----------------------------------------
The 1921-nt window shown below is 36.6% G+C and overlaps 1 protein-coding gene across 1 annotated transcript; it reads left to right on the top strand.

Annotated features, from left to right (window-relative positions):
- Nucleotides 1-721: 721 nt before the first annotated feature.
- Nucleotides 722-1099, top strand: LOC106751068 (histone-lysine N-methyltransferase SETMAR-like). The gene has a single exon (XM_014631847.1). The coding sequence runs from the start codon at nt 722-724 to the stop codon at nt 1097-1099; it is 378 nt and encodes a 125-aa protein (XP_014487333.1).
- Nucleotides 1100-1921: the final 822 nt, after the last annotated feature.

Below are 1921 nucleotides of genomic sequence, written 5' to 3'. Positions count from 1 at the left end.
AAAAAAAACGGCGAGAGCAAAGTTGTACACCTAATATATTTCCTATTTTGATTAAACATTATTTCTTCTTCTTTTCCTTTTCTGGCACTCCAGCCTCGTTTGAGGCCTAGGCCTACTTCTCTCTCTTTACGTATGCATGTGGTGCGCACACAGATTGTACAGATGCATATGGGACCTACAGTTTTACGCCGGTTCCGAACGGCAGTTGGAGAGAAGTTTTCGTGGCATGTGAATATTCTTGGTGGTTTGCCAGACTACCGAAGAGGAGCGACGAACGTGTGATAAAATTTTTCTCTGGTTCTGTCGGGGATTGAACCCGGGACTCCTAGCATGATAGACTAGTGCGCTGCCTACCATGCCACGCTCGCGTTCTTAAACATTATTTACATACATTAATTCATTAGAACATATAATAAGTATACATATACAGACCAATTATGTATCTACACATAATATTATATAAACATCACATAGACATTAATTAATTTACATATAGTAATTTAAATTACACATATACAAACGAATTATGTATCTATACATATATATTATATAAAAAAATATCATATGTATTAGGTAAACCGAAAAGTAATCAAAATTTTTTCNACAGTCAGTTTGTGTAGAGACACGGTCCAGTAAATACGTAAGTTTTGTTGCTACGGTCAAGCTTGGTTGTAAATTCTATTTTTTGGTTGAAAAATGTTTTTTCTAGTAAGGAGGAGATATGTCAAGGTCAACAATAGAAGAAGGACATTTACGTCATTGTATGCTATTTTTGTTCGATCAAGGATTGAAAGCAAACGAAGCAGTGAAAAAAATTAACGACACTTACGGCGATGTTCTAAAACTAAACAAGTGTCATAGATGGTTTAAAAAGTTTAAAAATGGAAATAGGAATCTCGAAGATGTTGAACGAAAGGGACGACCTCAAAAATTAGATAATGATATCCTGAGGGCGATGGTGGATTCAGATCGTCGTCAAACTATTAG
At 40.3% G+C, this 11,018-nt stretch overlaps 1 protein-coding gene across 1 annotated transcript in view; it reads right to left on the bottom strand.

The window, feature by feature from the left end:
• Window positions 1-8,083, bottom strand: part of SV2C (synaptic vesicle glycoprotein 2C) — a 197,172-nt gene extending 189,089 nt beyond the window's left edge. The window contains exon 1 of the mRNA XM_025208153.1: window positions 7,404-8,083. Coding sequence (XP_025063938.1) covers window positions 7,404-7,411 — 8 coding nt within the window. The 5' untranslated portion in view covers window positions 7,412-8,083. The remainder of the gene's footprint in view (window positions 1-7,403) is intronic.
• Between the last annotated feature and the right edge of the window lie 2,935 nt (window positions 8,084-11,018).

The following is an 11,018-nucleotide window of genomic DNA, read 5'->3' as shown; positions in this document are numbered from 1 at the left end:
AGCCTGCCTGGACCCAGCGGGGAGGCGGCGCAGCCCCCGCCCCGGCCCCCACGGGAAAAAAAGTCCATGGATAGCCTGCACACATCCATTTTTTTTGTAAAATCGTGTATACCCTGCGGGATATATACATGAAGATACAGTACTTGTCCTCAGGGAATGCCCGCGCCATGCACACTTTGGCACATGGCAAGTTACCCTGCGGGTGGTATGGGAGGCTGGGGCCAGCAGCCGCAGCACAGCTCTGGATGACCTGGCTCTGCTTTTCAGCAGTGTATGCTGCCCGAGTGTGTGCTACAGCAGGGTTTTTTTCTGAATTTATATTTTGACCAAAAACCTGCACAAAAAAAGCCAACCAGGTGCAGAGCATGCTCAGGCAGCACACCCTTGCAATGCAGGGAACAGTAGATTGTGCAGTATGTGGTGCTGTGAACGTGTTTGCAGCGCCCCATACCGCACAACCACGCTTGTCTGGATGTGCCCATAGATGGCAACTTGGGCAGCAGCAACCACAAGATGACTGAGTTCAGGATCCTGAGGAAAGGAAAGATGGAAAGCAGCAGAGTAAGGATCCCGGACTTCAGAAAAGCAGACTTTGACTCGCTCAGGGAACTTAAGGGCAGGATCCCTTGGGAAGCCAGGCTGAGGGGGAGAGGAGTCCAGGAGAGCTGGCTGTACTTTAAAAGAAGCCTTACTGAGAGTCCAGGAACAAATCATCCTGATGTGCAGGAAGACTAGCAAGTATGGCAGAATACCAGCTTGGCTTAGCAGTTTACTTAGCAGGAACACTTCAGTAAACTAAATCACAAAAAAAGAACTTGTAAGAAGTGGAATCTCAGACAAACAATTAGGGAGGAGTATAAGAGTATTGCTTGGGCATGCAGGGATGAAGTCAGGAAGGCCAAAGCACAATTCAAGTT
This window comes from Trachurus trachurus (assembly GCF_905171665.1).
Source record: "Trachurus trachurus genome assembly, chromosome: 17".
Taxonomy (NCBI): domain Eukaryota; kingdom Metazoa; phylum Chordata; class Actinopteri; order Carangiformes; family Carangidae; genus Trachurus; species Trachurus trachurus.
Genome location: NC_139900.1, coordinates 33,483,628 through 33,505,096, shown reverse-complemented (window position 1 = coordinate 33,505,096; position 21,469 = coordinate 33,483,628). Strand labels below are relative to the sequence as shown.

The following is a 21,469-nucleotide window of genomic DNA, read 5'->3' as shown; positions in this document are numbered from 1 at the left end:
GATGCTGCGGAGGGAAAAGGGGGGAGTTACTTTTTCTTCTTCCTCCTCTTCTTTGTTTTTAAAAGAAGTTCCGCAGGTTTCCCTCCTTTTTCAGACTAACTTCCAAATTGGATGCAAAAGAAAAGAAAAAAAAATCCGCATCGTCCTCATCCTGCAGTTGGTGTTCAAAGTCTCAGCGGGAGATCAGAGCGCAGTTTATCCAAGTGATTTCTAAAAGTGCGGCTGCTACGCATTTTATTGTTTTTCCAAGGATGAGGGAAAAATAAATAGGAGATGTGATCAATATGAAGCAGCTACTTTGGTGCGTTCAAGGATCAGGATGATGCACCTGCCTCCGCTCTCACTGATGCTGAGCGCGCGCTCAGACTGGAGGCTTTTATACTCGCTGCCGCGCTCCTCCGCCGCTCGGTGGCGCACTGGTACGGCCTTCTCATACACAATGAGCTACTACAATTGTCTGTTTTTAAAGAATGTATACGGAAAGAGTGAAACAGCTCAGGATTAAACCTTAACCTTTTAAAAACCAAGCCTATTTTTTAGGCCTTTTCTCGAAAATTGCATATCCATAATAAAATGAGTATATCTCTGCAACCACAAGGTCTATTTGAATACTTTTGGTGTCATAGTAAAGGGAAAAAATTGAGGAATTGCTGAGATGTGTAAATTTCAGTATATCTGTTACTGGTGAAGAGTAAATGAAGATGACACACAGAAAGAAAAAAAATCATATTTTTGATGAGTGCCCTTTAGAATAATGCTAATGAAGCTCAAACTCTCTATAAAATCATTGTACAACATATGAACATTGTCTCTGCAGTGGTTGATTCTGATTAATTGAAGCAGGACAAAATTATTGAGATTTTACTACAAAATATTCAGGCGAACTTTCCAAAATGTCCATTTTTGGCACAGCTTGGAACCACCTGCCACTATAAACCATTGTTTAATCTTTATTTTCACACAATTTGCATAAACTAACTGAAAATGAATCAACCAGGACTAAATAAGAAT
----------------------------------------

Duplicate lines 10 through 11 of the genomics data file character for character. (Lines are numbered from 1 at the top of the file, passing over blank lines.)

• Window positions 1-8,083, bottom strand: part of SV2C (synaptic vesicle glycoprotein 2C) — a 197,172-nt gene extending 189,089 nt beyond the window's left edge. The window contains exon 1 of the mRNA XM_025208153.1: window positions 7,404-8,083. Coding sequence (XP_025063938.1) covers window positions 7,404-7,411 — 8 coding nt within the window. The 5' untranslated portion in view covers window positions 7,412-8,083. The remainder of the gene's footprint in view (window positions 1-7,403) is intronic.
• Between the last annotated feature and the right edge of the window lie 2,935 nt (window positions 8,084-11,018).